Cindy and Jim Green have a beautifully quaint life, but are given unfortunate news when they discover that Cindy is unable to conceive a child. Devastated by the news, Jim tries to cheer her up by brainstorming all of the things they would want in a child. Writing all of them down on paper, they place all of their dreams in a box and bury it in the garden. A freak storm explodes in the middle of the night, waking up the Greens and everyone else nearby. They go downstairs to investigate and find that the garden has been destroyed and dirt has been tracked into the house. In the kitchen, they find a young boy with leaves growing from his ankles. Timothy calls Cindy and Jim his mom and dad, changing their lives immediately. As they spend more time with him, they learn that he is everything they had wished for and they begin to live the life of their dreams.
Starring: Jennifer Garner (Cindy Green), Joel Edgerton (Jim Green), CJ Adams (Timothy Green), Odeya Rush (Joni Jerome), Shohreh Aghdashloo (Evette Onat), Rosemarie DeWitt (Brenda Best), David Morse (James Green Sr.), M. Emmet Walsh (Uncle Bub), Lois Smith (Aunt Mel), Lin-Manuel Miranda (Reggie), Dianne Wiest (Ms. Bernice Crudstaff), Ron Livingston (Franklin Crudstaff), James Rebhorn (Joseph Crudstaff)
As a Disney movie, the acting is a little more light-hearted than it could be for a potentially dramatic topic. Both Garner and Edgerton play their roles with quite a bit of energy and mystery. CJ Adams is similar in a lot of ways but his character also unfortunately lacks a bit of depth. The mystery over Timothy’s life leaves him lacking the opportunity to show more than base desires that were put in the box. Rush also seemed a bit underdeveloped as the “love” interest and seemingly disappeared at the end of the story.
Taking this story and crafting it into a film was Peter Hedges. Disney has highlighted infertility in the past (think Up), but this film took a more mystical approach with a wish becoming a dream come true. The Greens struggled with their news, and even the dreaming activity was not enough on its own to help them cope with their sense of loss. Timothy’s arrival was an incredible shock, but they quickly realized that they did not have everything figured out about how to take care of a child. Regardless of their level of preparedness, they seemed to figure it out as they went and treasured every moment with him. As the leaves on his ankles started to change and fall off, Timothy prepared to leave them but did not alert them to his coming departure. In the end, he had prepared them for what it would mean to take care of a child and opened their eyes to the prospect of adoption.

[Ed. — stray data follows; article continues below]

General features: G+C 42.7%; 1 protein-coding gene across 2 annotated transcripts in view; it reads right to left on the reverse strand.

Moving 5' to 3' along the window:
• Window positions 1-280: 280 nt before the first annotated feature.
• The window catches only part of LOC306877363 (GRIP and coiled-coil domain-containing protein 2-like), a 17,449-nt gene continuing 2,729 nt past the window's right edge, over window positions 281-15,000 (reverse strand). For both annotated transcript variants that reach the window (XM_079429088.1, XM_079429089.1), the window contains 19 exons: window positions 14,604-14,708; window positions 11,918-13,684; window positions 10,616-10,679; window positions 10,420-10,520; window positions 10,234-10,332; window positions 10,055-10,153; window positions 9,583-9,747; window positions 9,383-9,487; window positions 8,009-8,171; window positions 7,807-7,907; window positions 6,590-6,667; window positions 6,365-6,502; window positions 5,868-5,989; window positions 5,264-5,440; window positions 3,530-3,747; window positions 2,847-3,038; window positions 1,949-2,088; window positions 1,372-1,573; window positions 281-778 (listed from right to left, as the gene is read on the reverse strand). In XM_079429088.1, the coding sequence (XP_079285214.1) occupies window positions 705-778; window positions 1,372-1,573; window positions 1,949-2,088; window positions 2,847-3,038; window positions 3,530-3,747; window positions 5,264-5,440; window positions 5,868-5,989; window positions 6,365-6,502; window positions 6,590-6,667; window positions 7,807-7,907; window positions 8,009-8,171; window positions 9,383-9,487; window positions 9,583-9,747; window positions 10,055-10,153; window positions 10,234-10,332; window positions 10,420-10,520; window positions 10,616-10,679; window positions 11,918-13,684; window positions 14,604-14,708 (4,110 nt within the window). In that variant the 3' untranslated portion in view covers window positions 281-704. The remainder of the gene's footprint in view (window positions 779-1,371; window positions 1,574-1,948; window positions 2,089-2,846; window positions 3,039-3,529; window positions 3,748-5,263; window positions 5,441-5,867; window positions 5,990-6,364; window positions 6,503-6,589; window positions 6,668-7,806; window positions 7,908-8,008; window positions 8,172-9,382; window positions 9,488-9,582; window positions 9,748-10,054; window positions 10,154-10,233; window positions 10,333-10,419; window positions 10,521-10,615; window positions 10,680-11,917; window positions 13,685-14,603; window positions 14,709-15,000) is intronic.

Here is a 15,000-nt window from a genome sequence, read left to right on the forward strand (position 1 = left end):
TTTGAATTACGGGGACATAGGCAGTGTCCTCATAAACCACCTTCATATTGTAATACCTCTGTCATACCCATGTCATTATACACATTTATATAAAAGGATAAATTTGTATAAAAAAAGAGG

For all of the fun and positivity in this film, there are some gaps in this story. When they got the bad news, they did not even consider adoption as a viable option. Instead, they went with dreaming, though they never imagined that they would have a kid appear out of the garden. This was not so bad, but his arrival brought no questions from the family, who never really seemed concerned with this sudden surprise. Moving forward in the story, Timothy made an unlikely friendship with Joni, but the purpose of their relationship seemed weak at best. She appeared to be his opposite, but she also seemed to somehow understand him and his situation. At the end of the story, she just faded into the background, leaving her storyline a fleeting memory in the greater story.
This is a fun, family-friendly movie that is still meaningful even with its flaws. Timothy appeared to be the type of son that many families would be happy to have and the story ended with a great warm feeling of family.
Dan’s Rating: 3.0/5